Assisted living facing several challenges

Ryan Frederick
Ryan Frederick
“Aging in place” is increasingly becoming THE defining phenomenon within seniors housing, including assisted living. Aging in place refers to the desire of seniors to stay in a particular residential setting as long as possible, even as health care needs increase. This week's column will review the state of assisted living. Over the following two weeks, this column will investigate the implications of aging in place and present solutions to make the business model and customer value proposition more compelling.

At its core, assisted living, like the rest of private pay seniors housing, is a consumer product. Its livelihood depends on consistent positive experiences with the “customer” whether it be residents, their families, hospitals or insurance providers. Ostensibly, customer satisfaction is positive. According to a April 2012 study released by the Center for Retirement Research at Boston College entitled “Cost and Concerns among Residents in Seniors Housing and Care Communities: Evidence from the Residents Financial Survey” that polled over 2,600 residents across 158 communities, the majority of respondents (59%) either “strongly agree” or “agree” to the statement “the community offers me good value for my money.” However, upon closer investigation, only 15% “strongly agree,” whereas 41% either are “neutral”, “disagree” or “strongly disagree." This implies that for every customer that is enthusiastic about the product, there are over 2.5 customers that harbor reservations about the value proposition. 

Measuring customer enthusiasm, not just customer satisfaction, is becoming increasingly important to leading consumer brands. SAT Metrix created the “net promoter score” which subtracts the percentage of consumers that feel neutral or worse about a product with those that are highly satisfied. According to their 2012 benchmarks, leading brands, such as Apple, Amazon and Trader Joe's, have approximately a 75% net promoter score. In the lodging industry, the net promoter score ranges from -9% to 66% (Marriott) with an average of 28%. In contrast, applying this methodology to the data from the Boston College study, the net promoter score for Seniors Housing is -25%. 

Clearly, there is an opportunity for communities to provide outstanding services to residents and their families in new and different ways, which is especially true as conditions and expectations change in light of a preference to age in place.

Aside from concerns about customer enthusiasm, assisted living appears to be in relatively good shape.  It has weathered the storm of the housing crisis and recession quite well. According to NIC MAP, current occupancy stands at approximately 88.6%, which is down 200 bps from Q3 2006 but up 120 bps from Q1 2010, and rent growth continues to be positive. Investors continue to be attracted to the sector and place a high valuation on cash flows from assisted living communities, whether evidenced by historically low capitalization rates among AL properties or high cash flow multiples among publicly traded health care REITs.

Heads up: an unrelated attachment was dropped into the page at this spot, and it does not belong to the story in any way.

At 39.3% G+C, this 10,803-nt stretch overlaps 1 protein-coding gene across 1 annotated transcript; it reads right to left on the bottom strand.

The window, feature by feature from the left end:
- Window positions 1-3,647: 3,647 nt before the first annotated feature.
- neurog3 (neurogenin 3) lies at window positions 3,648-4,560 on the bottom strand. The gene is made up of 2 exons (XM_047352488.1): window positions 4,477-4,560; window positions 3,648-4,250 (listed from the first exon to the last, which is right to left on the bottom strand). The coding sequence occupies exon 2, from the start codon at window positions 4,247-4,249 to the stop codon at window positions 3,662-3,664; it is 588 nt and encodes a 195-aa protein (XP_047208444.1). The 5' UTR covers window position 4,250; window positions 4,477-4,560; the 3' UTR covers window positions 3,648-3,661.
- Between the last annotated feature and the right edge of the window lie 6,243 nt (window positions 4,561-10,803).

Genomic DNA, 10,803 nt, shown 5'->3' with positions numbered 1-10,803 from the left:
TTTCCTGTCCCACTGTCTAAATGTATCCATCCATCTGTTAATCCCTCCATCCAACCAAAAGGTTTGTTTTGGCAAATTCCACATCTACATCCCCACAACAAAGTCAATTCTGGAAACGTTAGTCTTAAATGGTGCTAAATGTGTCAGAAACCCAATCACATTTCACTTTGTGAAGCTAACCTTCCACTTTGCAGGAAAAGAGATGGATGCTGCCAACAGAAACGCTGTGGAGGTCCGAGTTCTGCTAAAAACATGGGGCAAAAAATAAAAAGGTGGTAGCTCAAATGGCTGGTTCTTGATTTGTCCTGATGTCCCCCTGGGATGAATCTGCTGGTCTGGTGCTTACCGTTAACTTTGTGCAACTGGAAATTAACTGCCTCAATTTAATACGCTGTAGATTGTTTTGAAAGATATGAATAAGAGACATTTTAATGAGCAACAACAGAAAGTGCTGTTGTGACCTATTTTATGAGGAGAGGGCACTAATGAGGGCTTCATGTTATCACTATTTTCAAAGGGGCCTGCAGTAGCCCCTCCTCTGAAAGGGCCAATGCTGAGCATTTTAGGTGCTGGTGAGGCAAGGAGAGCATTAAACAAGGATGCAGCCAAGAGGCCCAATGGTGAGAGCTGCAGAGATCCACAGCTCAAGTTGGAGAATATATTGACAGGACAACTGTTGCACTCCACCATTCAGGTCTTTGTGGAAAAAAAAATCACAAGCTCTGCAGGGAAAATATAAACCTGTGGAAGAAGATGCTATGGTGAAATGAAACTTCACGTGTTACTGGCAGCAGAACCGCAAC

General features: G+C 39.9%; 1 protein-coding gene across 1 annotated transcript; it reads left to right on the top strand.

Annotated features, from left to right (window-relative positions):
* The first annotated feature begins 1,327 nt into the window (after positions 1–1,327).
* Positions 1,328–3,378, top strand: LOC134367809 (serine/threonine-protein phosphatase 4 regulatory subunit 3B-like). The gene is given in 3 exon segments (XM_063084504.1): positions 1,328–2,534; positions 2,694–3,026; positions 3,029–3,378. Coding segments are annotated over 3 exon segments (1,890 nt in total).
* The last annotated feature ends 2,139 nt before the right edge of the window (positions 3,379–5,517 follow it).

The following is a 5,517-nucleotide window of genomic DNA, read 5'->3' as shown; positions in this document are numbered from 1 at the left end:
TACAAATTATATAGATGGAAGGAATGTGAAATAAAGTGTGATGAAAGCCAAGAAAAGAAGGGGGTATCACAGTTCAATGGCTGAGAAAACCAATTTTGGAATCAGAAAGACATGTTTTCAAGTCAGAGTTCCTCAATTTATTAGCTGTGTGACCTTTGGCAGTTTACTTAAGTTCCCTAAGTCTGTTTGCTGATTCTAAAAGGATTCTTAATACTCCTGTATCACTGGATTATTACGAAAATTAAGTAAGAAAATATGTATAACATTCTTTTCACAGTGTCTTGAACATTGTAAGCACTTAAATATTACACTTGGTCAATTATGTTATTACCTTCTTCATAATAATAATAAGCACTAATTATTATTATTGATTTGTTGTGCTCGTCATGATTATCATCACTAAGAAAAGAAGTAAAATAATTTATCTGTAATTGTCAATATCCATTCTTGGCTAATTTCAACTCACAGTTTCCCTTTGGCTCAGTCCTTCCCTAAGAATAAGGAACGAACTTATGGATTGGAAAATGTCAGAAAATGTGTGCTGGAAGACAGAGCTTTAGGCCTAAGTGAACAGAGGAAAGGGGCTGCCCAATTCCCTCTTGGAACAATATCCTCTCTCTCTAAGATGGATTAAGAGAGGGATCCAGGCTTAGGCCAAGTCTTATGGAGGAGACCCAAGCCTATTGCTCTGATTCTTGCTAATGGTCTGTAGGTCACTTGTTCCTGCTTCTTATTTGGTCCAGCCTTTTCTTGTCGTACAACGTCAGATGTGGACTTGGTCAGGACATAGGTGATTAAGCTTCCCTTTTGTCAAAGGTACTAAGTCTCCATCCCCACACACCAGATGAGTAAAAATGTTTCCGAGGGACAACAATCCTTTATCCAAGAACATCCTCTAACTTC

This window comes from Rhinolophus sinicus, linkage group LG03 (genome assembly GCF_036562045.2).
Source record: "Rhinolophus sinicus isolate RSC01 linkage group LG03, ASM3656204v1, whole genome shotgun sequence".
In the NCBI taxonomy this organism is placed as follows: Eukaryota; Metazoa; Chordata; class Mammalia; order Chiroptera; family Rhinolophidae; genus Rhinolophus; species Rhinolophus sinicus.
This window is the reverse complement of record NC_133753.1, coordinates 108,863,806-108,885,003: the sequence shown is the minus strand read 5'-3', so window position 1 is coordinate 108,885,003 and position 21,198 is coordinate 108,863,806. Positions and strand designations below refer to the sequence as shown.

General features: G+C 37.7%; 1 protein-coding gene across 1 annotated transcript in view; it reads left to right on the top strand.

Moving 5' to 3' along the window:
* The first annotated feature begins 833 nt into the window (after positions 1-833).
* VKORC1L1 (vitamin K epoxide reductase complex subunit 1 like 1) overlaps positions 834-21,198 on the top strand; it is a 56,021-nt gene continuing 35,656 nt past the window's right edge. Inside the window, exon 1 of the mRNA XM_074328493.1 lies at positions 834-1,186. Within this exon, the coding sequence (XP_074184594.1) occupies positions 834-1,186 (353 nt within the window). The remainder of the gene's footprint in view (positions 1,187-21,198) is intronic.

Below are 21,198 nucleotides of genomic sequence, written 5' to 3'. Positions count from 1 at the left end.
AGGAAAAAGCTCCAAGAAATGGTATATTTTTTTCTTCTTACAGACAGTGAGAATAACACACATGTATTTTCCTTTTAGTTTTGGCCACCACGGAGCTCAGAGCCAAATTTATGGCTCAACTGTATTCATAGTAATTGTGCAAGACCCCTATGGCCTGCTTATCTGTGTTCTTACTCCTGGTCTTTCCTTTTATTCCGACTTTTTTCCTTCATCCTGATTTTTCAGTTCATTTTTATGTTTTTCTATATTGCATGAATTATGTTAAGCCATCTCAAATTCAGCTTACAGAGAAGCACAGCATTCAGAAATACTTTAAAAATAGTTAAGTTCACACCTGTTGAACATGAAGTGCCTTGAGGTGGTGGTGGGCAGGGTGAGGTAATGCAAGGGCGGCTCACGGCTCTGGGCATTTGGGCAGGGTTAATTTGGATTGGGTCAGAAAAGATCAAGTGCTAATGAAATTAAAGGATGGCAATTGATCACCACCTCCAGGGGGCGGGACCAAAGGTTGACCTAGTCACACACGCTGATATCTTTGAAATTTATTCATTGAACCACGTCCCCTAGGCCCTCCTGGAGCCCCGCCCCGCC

However, upon deeper investigation, the value proposition may be decreasing. Anecdotal reports from operators, including at last month's ALFA conference, suggest that resident acuity has risen considerably over the last five to ten years as residents have preferred to have care delivered to them and communities have generally preferred to keep residents for as long as possible. Staffing ratios, training levels and care systems may not have adequately changed in suit, a concern for both consumers and regulators.  Also, the cost of the product is expensive and increasing at the same time when affordability is becoming more important for many current and prospective residents and their families.

Next week, this column will look more closely at the implications of aging in place within assisted living. These implications include (a) the increased prevalence of older, frailer and demented residents, (b) customer needs for more than just housing & care, (c) increased staffing and training needs, (d) greater competition from historically lower and higher care settings and (e) the importance of having a seat at the table for healthcare reform, among others.

Ryan Frederick is the founder and principal of Point Forward Solutions.


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